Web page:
This is the third album from the Seattle-based artist Mike Hadreas who has enlisted Portishead's Adrian Utley to produce this melancholy wonder. Anyone who heard Hadreas last album "Put Your Back N 2 It' walked away deeply impressed and fully prepared to do evangelical missionary work exalting his talents. "Too Bright" continues in this vein but it is a more diverse mix of songs. As such it is a darker beast than its immediate predecessors, an album which in parts is infused with both heartbreak and rage.
For those who loved the shimmering piano ballads of his first two albums a number standout for inspection not least the gorgeous opener "I Decline" with its slight Thom Yorke vibe and the splendid "No Good" with a heartbreaking vocal from Hadreas shows that this artist can pen lush laments like few others. The album however takes a sort of John Grant turn into pounding synth songs which are equally compelling as the gentler fare present. The single "Queen" is anchored by heavy drum beats and is Hadreas's counter attack on homophobia which he delivers with a defiant steely anger as he sings "Cracked, peeling/ riddled with disease/don't you know me? No family is safe/when I sashay." Equally "Long pig" is pure 16-bit laser sequences and Kraftwerk like in its driving synth. The pulsating "Grid" also sits in the same category and conjures up memories of the early Human League. The soft hymnal "I'm a Mother" is almost an instrumental as Hadreas vocals are so low contrasting in turn with the slowly building emotive drama of the hurt vocal contained in the evocative title track. The whole thing is rounded off with the fragile "All Along", a closer worthy of a great album and a potential huge hit if picked up by a more mainstream artist.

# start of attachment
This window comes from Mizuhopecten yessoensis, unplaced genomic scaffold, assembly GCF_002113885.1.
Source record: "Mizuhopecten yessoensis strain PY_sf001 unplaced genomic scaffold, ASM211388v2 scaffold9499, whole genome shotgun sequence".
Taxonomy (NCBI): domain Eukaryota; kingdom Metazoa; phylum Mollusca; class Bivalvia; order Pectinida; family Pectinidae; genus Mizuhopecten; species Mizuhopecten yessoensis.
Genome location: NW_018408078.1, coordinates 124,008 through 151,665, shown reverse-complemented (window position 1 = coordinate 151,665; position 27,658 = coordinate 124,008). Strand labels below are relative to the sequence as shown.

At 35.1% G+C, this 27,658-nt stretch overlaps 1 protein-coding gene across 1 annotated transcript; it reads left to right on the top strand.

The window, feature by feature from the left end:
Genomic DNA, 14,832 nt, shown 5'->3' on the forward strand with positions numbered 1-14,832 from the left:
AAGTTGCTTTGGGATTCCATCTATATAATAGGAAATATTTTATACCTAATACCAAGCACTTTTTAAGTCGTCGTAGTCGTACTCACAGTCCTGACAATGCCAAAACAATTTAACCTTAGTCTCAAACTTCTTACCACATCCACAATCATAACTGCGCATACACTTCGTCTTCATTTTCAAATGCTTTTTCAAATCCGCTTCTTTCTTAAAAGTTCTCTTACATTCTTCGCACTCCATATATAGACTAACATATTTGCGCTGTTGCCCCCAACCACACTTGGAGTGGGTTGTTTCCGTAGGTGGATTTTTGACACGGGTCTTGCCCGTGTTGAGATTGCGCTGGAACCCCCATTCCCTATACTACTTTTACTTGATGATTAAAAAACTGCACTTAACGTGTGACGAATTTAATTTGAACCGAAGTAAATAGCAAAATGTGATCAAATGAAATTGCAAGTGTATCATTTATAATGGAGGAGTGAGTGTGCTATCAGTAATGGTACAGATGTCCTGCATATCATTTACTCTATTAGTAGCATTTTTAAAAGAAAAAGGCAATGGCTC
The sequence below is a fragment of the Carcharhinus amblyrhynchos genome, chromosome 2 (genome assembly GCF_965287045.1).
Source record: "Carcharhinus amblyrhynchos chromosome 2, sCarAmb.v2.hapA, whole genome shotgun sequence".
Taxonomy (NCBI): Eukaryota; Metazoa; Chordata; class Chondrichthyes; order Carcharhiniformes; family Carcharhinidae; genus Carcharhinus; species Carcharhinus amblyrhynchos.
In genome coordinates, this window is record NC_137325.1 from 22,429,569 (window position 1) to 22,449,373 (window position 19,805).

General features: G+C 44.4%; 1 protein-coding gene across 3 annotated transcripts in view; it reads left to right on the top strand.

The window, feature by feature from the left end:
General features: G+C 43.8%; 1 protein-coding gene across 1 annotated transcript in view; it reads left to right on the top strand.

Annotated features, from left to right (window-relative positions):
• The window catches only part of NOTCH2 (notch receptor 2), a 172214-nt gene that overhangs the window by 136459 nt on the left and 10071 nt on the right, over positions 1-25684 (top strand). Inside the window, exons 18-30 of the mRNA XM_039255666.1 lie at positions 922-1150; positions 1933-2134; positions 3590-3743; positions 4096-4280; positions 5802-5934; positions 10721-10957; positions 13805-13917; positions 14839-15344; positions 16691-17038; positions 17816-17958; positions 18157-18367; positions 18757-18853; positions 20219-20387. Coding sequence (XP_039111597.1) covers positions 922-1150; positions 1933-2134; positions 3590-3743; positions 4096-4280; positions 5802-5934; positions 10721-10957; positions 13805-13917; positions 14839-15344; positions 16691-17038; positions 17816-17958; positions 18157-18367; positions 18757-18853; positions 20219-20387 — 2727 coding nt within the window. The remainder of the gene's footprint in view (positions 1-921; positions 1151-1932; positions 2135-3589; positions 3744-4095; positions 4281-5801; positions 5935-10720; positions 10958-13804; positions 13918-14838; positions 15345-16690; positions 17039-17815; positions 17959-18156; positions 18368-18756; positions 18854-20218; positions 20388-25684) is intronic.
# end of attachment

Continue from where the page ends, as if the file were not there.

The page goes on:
Like Rufus Wainwright the music of Mike Hadreas has often been badly typecast as "gay piano". The fact is that both artists have used their sexuality to transcend such cliches and move to a bigger stage dealing with issues of transformation, beauty, and truth. Those looking for tracks like the sumptuous "All Waters" will find songs of its equal on "Too Bright" but they will also locate an artist determined to develop into new areas, not afraid to speak out and expose some very bruised raw feelings. This is not an easy or immediately accessible album yet it rewards richly and leads you to believe that despite the the all round excellence on display the best may yet be to come from the Perfume Genius.
Review by Red on Black